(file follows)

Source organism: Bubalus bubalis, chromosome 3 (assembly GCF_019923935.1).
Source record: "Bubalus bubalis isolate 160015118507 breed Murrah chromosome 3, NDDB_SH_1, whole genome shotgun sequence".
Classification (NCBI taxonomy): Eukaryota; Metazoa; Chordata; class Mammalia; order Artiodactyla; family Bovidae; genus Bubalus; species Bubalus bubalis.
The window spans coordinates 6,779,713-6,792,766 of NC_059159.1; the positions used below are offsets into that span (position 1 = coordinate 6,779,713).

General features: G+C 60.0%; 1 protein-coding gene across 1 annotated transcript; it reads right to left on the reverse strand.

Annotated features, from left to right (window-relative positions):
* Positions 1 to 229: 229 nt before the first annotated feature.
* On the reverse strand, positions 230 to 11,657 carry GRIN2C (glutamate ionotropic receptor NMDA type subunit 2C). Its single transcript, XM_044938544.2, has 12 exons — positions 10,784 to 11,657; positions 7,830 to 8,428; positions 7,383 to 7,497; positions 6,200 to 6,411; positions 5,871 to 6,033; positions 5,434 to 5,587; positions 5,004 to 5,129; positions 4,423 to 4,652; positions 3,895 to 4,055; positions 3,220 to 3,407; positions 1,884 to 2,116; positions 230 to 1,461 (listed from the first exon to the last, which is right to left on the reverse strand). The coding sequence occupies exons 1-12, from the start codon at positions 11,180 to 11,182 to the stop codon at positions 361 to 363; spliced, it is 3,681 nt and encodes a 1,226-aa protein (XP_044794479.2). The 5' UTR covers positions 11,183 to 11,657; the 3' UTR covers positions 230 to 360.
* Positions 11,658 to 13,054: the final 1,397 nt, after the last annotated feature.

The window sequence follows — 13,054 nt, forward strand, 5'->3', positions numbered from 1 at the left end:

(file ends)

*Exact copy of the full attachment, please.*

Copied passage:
Source organism: Bubalus bubalis, chromosome 3 (assembly GCF_019923935.1).
Source record: "Bubalus bubalis isolate 160015118507 breed Murrah chromosome 3, NDDB_SH_1, whole genome shotgun sequence".
Classification (NCBI taxonomy): Eukaryota; Metazoa; Chordata; class Mammalia; order Artiodactyla; family Bovidae; genus Bubalus; species Bubalus bubalis.
The window spans coordinates 6,779,713-6,792,766 of NC_059159.1; the positions used below are offsets into that span (position 1 = coordinate 6,779,713).

General features: G+C 60.0%; 1 protein-coding gene across 1 annotated transcript; it reads right to left on the reverse strand.

Annotated features, from left to right (window-relative positions):
* Positions 1 to 229: 229 nt before the first annotated feature.
* On the reverse strand, positions 230 to 11,657 carry GRIN2C (glutamate ionotropic receptor NMDA type subunit 2C). Its single transcript, XM_044938544.2, has 12 exons — positions 10,784 to 11,657; positions 7,830 to 8,428; positions 7,383 to 7,497; positions 6,200 to 6,411; positions 5,871 to 6,033; positions 5,434 to 5,587; positions 5,004 to 5,129; positions 4,423 to 4,652; positions 3,895 to 4,055; positions 3,220 to 3,407; positions 1,884 to 2,116; positions 230 to 1,461 (listed from the first exon to the last, which is right to left on the reverse strand). The coding sequence occupies exons 1-12, from the start codon at positions 11,180 to 11,182 to the stop codon at positions 361 to 363; spliced, it is 3,681 nt and encodes a 1,226-aa protein (XP_044794479.2). The 5' UTR covers positions 11,183 to 11,657; the 3' UTR covers positions 230 to 360.
* Positions 11,658 to 13,054: the final 1,397 nt, after the last annotated feature.

The window sequence follows — 13,054 nt, forward strand, 5'->3', positions numbered from 1 at the left end: